Gene Loves Jezebel

Identical twins Jay (John) and Mike Aston enjoyed cult appeal as Gene Loves Jezabel in the UK goth community but achieved greater success in America.

The pair grew up in the South Wales town of Porthcawl, together with guitarist Ian Hudson. After obtaining a drum machine, the trio became known as Slav Aran for a while, before changing their name to Gene Loves Jezabel and moving to London.

genelovesjezabel1A record label called Situation Two released a collection of their demos in May 1982, entitled Shavin' My Neck, and live performances began to feature bassist Julianne Regan and drummer Dick Hawkins. Even Jay's girlfriend, Kim Chambers, swelled their ranks for a BBC Radio 1 session.

Hawkins was eventually replaced by a succession of drummers, including John Murphy (ex-SPK) and Steve Goulding while Juliette Regan left to front All About Eve. Her space was filled by Ian Hudson, who handed the guitar spot over to Albio De Luca in time for the tragic Screaming (For Emmalene) (1983).

Hudson reverted to guitar when Luca and Goulding departed,  and Dick Hawkins and John Murphy returned to provide a two-pronged drum attack. Murphy departed again before their third single, the strong, commercial Bruises (1983).

Their debut album, Promise (1983) was promoted by a John Peel BBC radio session. A trip to the USA in 1984 to work with John Cale ensued, before returning for two quick-fire singles Influenza (Relapse) and Shame (Whole Heart Howl).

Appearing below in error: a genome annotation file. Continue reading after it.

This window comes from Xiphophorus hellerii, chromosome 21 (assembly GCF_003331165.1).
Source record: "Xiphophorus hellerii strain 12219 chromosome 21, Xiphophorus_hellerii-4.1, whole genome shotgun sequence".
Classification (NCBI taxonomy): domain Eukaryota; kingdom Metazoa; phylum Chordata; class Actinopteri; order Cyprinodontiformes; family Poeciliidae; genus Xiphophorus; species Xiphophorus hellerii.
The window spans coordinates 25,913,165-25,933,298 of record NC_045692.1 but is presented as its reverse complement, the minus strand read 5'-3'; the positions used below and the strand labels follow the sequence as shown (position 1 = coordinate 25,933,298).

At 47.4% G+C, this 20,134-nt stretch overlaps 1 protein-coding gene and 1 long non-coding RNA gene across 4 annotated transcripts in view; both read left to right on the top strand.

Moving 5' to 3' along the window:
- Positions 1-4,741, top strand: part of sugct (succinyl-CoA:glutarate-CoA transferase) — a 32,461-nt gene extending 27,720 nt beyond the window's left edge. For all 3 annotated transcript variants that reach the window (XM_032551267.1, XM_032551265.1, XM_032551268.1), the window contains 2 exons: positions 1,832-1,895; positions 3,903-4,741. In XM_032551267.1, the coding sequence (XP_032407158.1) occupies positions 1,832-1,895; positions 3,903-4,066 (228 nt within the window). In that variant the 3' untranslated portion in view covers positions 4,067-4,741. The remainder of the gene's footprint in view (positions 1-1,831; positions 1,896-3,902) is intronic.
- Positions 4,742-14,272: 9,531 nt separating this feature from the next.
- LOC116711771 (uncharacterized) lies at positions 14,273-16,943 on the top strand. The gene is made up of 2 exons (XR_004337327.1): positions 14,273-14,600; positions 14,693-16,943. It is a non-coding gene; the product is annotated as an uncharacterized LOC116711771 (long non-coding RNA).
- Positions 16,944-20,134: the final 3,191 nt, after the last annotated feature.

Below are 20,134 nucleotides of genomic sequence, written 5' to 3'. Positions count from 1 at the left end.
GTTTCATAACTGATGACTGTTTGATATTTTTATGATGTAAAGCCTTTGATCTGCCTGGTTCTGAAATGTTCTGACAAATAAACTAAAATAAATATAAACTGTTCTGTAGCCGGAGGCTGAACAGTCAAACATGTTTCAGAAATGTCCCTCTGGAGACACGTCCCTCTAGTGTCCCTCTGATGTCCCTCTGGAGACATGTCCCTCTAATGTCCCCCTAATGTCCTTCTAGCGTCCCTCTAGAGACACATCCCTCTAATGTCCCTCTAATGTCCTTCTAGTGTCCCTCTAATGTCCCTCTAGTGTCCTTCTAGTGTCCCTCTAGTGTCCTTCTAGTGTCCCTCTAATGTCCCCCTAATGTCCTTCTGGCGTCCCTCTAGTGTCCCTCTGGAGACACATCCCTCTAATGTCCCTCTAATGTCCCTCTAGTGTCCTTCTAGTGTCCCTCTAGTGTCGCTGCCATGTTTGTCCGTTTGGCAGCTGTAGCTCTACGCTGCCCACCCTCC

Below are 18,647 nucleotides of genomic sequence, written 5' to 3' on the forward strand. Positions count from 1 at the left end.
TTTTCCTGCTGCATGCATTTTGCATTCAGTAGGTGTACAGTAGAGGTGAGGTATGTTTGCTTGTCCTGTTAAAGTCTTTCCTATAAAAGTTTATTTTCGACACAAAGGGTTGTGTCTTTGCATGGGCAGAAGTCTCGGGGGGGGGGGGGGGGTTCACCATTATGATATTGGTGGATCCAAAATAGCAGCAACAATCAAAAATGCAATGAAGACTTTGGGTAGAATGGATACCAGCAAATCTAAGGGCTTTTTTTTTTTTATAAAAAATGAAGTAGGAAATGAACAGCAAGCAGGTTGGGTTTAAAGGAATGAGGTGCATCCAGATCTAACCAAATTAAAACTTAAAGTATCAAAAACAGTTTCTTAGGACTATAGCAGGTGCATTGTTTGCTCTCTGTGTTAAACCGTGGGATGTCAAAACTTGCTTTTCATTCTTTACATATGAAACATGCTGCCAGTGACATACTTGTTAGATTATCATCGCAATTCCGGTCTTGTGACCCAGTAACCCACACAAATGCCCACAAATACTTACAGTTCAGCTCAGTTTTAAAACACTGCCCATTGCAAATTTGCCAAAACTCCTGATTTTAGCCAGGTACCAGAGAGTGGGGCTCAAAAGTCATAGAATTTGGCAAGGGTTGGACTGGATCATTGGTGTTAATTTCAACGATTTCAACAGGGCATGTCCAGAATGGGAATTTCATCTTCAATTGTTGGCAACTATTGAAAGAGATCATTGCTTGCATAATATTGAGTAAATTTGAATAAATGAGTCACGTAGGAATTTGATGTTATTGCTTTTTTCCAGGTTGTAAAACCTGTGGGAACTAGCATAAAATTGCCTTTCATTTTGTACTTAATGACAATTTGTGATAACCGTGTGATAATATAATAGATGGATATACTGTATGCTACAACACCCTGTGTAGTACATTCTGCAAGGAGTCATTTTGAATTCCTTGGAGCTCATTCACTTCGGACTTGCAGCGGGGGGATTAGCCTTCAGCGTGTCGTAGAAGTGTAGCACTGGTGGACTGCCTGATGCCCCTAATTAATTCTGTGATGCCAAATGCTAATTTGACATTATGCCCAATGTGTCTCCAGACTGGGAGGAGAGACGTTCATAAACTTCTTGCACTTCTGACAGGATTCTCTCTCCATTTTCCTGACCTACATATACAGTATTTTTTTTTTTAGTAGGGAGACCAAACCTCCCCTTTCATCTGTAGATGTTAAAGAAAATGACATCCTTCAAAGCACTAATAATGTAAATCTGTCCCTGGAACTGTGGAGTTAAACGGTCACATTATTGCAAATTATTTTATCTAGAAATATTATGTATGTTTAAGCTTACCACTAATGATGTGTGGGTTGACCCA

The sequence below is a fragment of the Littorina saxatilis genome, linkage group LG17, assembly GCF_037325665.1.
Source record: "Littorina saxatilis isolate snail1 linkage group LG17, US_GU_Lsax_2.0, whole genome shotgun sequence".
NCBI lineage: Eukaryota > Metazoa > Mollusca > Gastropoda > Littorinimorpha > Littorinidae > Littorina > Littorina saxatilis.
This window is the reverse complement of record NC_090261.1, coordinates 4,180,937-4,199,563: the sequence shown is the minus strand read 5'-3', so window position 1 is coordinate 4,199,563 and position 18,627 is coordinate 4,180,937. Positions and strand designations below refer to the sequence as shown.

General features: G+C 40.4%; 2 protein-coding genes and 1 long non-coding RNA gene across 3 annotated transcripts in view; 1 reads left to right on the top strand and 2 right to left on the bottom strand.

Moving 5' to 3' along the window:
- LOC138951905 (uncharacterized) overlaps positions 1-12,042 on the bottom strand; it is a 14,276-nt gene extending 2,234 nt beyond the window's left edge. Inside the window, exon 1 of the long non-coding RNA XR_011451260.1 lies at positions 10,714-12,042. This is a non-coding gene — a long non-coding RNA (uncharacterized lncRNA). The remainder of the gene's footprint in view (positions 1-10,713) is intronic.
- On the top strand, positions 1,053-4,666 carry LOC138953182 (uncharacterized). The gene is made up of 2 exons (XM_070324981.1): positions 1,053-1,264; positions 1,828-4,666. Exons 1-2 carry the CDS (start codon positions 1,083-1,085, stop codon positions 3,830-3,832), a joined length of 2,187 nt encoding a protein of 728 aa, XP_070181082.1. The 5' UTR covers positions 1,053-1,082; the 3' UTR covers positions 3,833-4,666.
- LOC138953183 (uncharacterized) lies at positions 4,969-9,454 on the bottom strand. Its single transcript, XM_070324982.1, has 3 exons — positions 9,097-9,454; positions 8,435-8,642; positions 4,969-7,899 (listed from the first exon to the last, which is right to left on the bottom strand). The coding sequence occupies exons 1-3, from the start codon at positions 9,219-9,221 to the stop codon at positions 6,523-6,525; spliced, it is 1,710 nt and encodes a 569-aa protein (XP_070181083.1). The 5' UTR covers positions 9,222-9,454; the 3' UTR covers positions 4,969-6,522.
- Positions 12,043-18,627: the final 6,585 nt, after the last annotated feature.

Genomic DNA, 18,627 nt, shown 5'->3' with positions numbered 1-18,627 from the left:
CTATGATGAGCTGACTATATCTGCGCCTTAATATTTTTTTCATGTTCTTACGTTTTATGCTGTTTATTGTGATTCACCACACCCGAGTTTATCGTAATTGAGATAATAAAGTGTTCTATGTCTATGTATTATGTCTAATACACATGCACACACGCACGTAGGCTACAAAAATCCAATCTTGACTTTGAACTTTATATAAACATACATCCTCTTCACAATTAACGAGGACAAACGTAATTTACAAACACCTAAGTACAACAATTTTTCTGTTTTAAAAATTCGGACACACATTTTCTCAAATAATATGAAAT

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After an abandoned session with Steve Harley, ex-Spear of Destiny drummer Chris Bell arrived in place of Dick Hawkins, but it was a year before The Cow hit the UK independent charts, preceding the in-demand album Immigrant in June 1985.

After Desire in November, the band left for a massive north American tour, a traumatic time that led to Ian Hudson's departure, ex-Gen X guitarist James Stevenson taking his place.

The album Discover (1986) came with a free live album and flirted with the charts via a more refined sound, alongside the single Heartache which hinted at a passing interest in dance music.

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By now the band had made significant inroads across the USA where they subsequently concentrated their efforts.

It was almost a year before The Motion Of Love, revealing a new subtlety in their music. This was more fully explored on the disappointing album House Of Dolls (1987), housing a more lightweight, club-oriented feel than previously. From it came Gorgeous, a month later.

All was not well in the Jezebels camp and Mike Aston left the group in mid-1989.